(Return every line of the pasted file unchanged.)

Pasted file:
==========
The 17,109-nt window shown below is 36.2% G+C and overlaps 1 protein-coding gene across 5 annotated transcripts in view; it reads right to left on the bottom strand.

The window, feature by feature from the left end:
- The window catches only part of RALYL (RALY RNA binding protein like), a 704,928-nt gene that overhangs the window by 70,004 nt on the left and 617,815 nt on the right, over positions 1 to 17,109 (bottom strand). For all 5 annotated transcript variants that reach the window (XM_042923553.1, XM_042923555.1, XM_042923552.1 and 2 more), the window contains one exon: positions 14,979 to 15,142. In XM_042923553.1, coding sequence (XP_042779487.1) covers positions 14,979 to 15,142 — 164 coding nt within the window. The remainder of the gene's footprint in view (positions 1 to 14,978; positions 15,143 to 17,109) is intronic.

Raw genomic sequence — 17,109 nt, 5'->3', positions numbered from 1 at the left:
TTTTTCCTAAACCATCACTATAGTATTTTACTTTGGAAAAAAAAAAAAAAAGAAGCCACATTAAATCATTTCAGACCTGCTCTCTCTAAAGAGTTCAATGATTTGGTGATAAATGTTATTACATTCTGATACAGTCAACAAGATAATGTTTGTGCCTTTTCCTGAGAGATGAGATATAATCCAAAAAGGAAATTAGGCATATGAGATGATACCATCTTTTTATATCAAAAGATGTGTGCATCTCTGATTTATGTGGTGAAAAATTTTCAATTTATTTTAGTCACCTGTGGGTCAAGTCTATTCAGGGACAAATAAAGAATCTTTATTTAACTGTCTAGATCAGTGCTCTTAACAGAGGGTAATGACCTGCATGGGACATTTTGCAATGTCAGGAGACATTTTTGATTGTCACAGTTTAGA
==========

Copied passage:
The 17,109-nt window shown below is 36.2% G+C and overlaps 1 protein-coding gene across 5 annotated transcripts in view; it reads right to left on the bottom strand.

The window, feature by feature from the left end:
- The window catches only part of RALYL (RALY RNA binding protein like), a 704,928-nt gene that overhangs the window by 70,004 nt on the left and 617,815 nt on the right, over positions 1 to 17,109 (bottom strand). For all 5 annotated transcript variants that reach the window (XM_042923553.1, XM_042923555.1, XM_042923552.1 and 2 more), the window contains one exon: positions 14,979 to 15,142. In XM_042923553.1, coding sequence (XP_042779487.1) covers positions 14,979 to 15,142 — 164 coding nt within the window. The remainder of the gene's footprint in view (positions 1 to 14,978; positions 15,143 to 17,109) is intronic.

Raw genomic sequence — 17,109 nt, 5'->3', positions numbered from 1 at the left:
TTTTTCCTAAACCATCACTATAGTATTTTACTTTGGAAAAAAAAAAAAAAAGAAGCCACATTAAATCATTTCAGACCTGCTCTCTCTAAAGAGTTCAATGATTTGGTGATAAATGTTATTACATTCTGATACAGTCAACAAGATAATGTTTGTGCCTTTTCCTGAGAGATGAGATATAATCCAAAAAGGAAATTAGGCATATGAGATGATACCATCTTTTTATATCAAAAGATGTGTGCATCTCTGATTTATGTGGTGAAAAATTTTCAATTTATTTTAGTCACCTGTGGGTCAAGTCTATTCAGGGACAAATAAAGAATCTTTATTTAACTGTCTAGATCAGTGCTCTTAACAGAGGGTAATGACCTGCATGGGACATTTTGCAATGTCAGGAGACATTTTTGATTGTCACAGTTTAGA